Plants. Frullania induced a diffuse purpuric reaction; histology showed signs of leukocytoclastic vasculitis; however, circulating immune complex and complement deposition assays were also positive . Agave americana L, of Agavaceae family, can determine purpuric contact dermatitis with histological features of leukocytoclastic vasculitis . We also observed a similar case, secondary to plant latex contact . Zea mais (corn) has been shown to induce irritant purpuric phytodermatitis some hours after contact to green leaves. Patch, photopatch, and scratch tests with alcoholic extracts of different plant parts (leaves, trunk, efflorescences) all resulted negative . Two-hour experimental exposition to 98% d-limonene resulted in a severe and several week persistent purpuric reaction 6 hours after contact .
Miscellany. Fiberglass can induce direct or aeromediated contact dermatitis, with pruriginous, 0,1–0,5 mm diameter, mostly follicular purpuric papules. Exposed and nonexposed areas are both affected, since these fibers are able to pass through clothing [66, 67]. Clothes contaminated by being washed together with fiberglass curtains can also induce purpuric dermatitis .
Vasculitic purpuric eruptions to Peru balsam [25, 69], ethylenediamine [70, 71], benzoyl peroxide , and proflavine  have also been reported.
3.2. Patch Tests Purpuric Reactions
As is well known among those who practice dermatoallergology, petechial reactions to cobalt patch test, without edema, vesicles, and infiltration, can be observed. These are toxic in nature rather than allergic. Schmidt et al., in a 4-year time span, observed 123 cases (4.7%) of cobalt petechial reactions out of a total of 2594 patch-tested patients. Twenty-three patients were retested and developed new petechial responses in 60% of cases. Based on these authors data, the incidence of positive allergic reactions to cobalt was lower (2.9%) than the incidence of primary irritant reactions . Judging on our practice, cases of petechial nonallergic reactions to cobalt and chrome are indeed rather numerous and frequently reproducible.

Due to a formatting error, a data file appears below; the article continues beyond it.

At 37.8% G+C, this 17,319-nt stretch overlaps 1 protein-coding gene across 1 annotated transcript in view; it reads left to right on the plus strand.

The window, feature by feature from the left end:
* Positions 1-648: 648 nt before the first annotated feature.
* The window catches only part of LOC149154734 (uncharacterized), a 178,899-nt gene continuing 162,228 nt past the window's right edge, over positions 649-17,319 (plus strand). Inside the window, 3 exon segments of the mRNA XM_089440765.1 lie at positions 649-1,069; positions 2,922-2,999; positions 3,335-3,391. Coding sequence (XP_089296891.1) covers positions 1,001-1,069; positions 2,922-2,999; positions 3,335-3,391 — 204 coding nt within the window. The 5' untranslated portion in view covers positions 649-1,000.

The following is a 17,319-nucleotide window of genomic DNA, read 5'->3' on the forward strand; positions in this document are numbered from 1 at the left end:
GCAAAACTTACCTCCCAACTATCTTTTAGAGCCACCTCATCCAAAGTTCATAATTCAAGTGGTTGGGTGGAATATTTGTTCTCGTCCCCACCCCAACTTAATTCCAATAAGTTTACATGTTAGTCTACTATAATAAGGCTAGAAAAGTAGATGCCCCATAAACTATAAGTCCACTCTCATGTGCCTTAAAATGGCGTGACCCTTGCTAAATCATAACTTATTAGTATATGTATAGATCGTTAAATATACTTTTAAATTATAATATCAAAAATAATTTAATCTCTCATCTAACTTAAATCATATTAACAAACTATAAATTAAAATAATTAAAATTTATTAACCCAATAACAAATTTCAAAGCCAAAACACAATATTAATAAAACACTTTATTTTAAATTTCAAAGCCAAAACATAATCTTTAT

3.3. Clinical Features
Purpuric contact dermatitis can be either toxic or allergic in nature. From a clinical-morphological perspective, differential diagnosis is not straightforward: both present palpable purpuric elements, evolve slowly and are followed by variably intense and persistent pigmentation. At times, clinical extension represents a useful feature in differentiating the 2 forms, the irritant being strictly limited to contact sites. Moreover, lesional elements resolve more rapidly and are less infiltrated in the irritant form compared to the allergic one.
Diffuse contact irritation from fiberglass must be discerned from scabies, eczema (prurigo-like), animal and vegetal acariasis, and if persistent, from Hodgkin disease. The anamnestic data of epidemic bursts in industries or bureaus (fibers dispersed from defective air conditioners) greatly aid diagnosis .
The allergic form of purpuric contact dermatitis generally features diffuse and polymorphic manifestations: papulopurpuric and papulovesicular lesions parallel classic eczematous foci. The latter are limited to the original contact site with the offending noxa. Secondary distant lesions can also present polymorphic or vasculitic aspects, as we have directly observed. Purpuric patch tests reactions are obviously vesicular and infiltrated .
3.4. Pathogenesis and Histopathology